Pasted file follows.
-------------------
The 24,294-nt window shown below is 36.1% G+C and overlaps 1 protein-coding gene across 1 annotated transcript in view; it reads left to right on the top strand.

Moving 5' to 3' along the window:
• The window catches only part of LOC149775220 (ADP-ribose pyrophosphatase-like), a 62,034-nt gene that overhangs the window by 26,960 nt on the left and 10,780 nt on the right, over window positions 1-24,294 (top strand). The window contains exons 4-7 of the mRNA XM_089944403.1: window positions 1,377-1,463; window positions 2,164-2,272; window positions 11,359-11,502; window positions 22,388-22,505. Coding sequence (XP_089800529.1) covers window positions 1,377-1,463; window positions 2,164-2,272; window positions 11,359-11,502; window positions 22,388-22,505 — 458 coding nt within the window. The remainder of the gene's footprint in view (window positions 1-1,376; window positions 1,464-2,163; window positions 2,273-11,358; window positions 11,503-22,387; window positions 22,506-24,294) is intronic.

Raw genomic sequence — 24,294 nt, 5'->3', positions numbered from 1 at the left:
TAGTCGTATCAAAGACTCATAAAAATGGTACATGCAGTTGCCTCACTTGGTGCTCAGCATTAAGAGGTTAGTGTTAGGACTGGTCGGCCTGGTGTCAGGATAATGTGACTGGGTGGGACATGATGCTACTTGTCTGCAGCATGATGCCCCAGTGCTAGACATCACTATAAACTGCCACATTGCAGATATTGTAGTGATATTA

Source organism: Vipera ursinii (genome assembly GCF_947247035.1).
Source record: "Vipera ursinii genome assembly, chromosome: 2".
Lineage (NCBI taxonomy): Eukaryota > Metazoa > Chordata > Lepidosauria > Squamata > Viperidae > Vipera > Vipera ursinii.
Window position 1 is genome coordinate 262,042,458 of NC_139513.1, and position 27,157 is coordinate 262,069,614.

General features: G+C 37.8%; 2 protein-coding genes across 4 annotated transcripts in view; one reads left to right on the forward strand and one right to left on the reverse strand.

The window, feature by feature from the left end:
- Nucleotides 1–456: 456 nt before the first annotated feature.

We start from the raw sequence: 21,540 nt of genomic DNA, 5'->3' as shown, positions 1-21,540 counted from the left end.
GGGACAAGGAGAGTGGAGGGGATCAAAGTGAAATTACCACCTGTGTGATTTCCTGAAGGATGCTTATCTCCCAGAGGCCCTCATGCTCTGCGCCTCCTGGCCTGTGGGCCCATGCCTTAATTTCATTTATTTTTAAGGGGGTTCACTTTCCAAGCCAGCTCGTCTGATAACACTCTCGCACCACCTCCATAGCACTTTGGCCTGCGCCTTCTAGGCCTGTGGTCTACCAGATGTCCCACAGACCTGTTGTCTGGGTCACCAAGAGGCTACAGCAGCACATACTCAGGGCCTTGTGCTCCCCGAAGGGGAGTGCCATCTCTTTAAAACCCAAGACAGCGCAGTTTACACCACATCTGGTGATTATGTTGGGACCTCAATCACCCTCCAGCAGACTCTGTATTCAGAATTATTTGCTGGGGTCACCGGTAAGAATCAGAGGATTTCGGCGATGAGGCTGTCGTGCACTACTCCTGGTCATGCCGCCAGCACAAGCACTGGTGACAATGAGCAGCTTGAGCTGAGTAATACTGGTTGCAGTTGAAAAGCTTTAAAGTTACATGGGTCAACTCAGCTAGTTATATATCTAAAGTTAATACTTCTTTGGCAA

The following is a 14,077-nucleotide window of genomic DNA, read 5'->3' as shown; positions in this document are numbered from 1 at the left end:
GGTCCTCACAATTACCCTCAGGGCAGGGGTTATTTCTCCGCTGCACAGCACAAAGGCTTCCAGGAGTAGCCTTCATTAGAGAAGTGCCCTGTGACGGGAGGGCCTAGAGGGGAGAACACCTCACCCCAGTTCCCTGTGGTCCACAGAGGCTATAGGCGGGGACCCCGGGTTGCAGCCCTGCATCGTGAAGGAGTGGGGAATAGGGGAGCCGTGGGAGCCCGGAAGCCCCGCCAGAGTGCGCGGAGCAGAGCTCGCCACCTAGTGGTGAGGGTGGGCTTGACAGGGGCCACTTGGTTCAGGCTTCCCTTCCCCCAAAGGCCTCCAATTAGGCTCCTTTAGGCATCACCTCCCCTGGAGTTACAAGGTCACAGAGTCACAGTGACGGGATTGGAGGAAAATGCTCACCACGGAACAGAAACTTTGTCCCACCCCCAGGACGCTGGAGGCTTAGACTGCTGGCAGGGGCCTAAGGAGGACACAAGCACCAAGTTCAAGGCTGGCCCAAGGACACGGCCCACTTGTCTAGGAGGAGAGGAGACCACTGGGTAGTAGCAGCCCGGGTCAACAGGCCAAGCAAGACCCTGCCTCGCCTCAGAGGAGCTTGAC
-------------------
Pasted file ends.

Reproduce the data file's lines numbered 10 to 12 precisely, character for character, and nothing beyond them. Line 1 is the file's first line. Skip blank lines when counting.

General features: G+C 37.8%; 2 protein-coding genes across 4 annotated transcripts in view; one reads left to right on the forward strand and one right to left on the reverse strand.

The window, feature by feature from the left end:
- Nucleotides 1–456: 456 nt before the first annotated feature.